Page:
The ARIADNE Network extends globally and the ARIADNEplus project, consisting of 41 partners, works with many organisations and initiatives whose aims vary widely. Some are focussed on the provision of specialised services, others have geographical or topical remits – several of the partners are members of and/or involved with these organisations,  fostering collaboration and communication across the network.

The European Open Science Cloud (EOSC) is a major, pan-European initiative and now a legal entity (as the EOSC Association) which aims to provide an infrastructure for researchers and scientists across Europe that enables the storage, management, analysis and re-use of research data compliant with the FAIR Principles for data management. This aligns with the aims of ARIADNEplus which is specific to archaeology – for example, datasets can be stored in EOSC and metadata provided to the Portal for ‘finding’ this data along with specialist services for analysis and presentation. The project is closely involved with the EOSC to ensure smooth integration of both infrastructures.

A collaboration between OpenAIRE, whose aim is to facilitate Open Science throughout scholarly research, and ARIADNEplus started in April 2020 to explore each other’s Data Management Planning (DMP) products capabilities and exchange know-how that would complement current work and accelerate new advancements. The result of this will be a DMP template for archaeological data compliant with RDA standards and the additional benefits offered by OpenAIRE such as integration with Zenodo.

ARIADNE collaborates with major associations and international bodies, notably the European Archaeological Council (EAC) and the European Association of Archaeologists (EAA). The President of EAA and the former President of the EAC both sit on the ARIADNEplus Scientific Advisory Board, ensuring regular dialogue with both organisations.  The EAA Board has proposed a collaboration with ARIADNEplus for the implementation of the FAIR principles in Archaeology, and this will be taken forward through 2020-21.

SEADDA (Saving European Archaeology from a Digital Dark Age) is a COST Action led by ADS to build capacity and foster the development of archaeological data repositories in countries where the research community lacks an appropriate repository, bringing together  archaeologists and data management specialists to share expertise, provide knowledge and training in matters of data archiving and access. ARIADNEplus works with SEADDA (several partners belong to both) to ensure that repository data is FAIR and can be easily included in the Portal. For example, a joint workshop was organised at EAA 2020.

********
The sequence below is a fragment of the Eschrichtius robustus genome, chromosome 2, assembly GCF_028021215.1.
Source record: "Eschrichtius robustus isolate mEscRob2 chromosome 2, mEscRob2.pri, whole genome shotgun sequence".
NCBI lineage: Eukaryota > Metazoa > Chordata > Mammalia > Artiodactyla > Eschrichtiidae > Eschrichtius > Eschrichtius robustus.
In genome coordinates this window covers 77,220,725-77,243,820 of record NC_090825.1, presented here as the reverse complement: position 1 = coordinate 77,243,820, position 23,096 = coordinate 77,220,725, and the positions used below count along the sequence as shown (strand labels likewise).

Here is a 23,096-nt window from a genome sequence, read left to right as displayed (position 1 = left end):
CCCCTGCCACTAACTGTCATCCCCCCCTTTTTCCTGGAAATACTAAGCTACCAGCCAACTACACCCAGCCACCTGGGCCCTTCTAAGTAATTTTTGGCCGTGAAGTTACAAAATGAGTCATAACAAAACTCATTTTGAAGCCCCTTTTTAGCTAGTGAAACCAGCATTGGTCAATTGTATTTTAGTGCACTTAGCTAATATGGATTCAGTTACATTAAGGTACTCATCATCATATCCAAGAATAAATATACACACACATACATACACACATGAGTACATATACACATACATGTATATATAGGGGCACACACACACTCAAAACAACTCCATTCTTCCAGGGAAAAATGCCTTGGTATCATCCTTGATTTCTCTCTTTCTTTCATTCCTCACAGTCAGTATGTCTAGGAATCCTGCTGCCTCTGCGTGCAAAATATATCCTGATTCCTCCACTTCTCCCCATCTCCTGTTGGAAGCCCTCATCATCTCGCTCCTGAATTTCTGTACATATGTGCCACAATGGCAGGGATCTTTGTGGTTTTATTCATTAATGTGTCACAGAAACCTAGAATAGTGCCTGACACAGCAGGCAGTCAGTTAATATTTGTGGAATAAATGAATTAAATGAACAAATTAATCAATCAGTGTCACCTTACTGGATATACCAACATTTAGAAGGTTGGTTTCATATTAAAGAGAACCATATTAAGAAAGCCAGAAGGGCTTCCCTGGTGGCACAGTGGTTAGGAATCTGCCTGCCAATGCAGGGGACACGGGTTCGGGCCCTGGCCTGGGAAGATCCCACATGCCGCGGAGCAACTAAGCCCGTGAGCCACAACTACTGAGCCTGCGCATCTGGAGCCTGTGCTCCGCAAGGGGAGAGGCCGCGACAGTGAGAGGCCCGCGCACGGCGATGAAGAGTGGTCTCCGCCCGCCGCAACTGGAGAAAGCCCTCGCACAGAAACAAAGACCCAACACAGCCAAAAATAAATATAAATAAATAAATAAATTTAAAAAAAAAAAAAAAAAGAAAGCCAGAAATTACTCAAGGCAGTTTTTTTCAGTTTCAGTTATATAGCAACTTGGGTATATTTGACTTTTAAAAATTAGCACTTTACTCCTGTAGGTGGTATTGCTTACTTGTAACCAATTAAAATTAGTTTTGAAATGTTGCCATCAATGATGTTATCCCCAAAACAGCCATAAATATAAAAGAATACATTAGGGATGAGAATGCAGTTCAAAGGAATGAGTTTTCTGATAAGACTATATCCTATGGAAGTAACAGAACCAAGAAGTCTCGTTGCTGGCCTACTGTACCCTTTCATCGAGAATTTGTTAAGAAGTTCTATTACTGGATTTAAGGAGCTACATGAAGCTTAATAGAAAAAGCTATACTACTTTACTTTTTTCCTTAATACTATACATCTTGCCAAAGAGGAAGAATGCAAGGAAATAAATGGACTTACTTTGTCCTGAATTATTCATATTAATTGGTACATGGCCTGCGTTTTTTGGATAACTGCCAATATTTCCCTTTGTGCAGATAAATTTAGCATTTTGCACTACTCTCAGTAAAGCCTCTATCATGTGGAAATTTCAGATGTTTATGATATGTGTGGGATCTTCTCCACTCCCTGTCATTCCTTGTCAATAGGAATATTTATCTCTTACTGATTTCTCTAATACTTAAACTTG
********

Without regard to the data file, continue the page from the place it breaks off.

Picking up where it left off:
Digital Antiquity is a multi-institutional, non-profit organization dedicated to ensuring the long-term preservation of irreplaceable archaeological data and to broadening access to these data. It oversees the use, development, and maintenance of the Digital Archaeological Record (tDAR), an international repository for the digital records of archaeological investigations, organizations, projects, and research which is hosted by partner Arizona State University.

Working with Digital Antiquity and others ARIADNEplus has established and a proposal has been submitted to the US National Science Foundation to hold a series of  workshops and develop recommendations on the implementation of the FAIR principles for key bodies such as the EAA and SAA.

CONICET, which is developing a consortium of Argentinian repositories for archaeology, organised two workshops with ARIADNEplus in Buenos Aires and is supporting adoption of the FAIR Principles nationally.

CfAS, the Coalition for Archaeological Synthesis,  promotes large-scale collaborative research projects to address major cross-disciplinary research questions, which can only be tackled by the aggregation of large data sets. ARIADNE is a member and in 2019 participated in a workshop in Arizona on migration, and in 2020 joined a CfAS workshop in historical archaeology in Boston which has resulted in applications to the National Science Foundation for funding for future work with our American colleagues.

E-RIHS, the European Research Infrastructure for Heritage Science is closely allied to ARIADNEplus, especially with regard to scientific data. Close co-operation with E-RIHS has led to the development of the CIDOC CRM extension CRMhs (Heritage Science) which will enable scientific data to be described and mapped, enabling its discovery and reuse through the Portal in addition to providing a standard metadata schema and ontology for this specific type of data.

Initiated in 2008,  ROCEEH joined ARIADNEplus as an Associate Partner

Several Associate Partners have joined ARIADNEplus in order to provide data and benefit from the work being undertaken:

  • ROCEEH (The Role of Culture in Early Expansions of Humans), based at the Heidelberg Academy of Humanities and Sciences, is a multidisciplinary research project involving both the cultural and natural sciences . Its ROAD database encompasses the time period from three million to 20,000 years before present, across Africa and Eurasia, and their palaeontology records are now available in the Portal.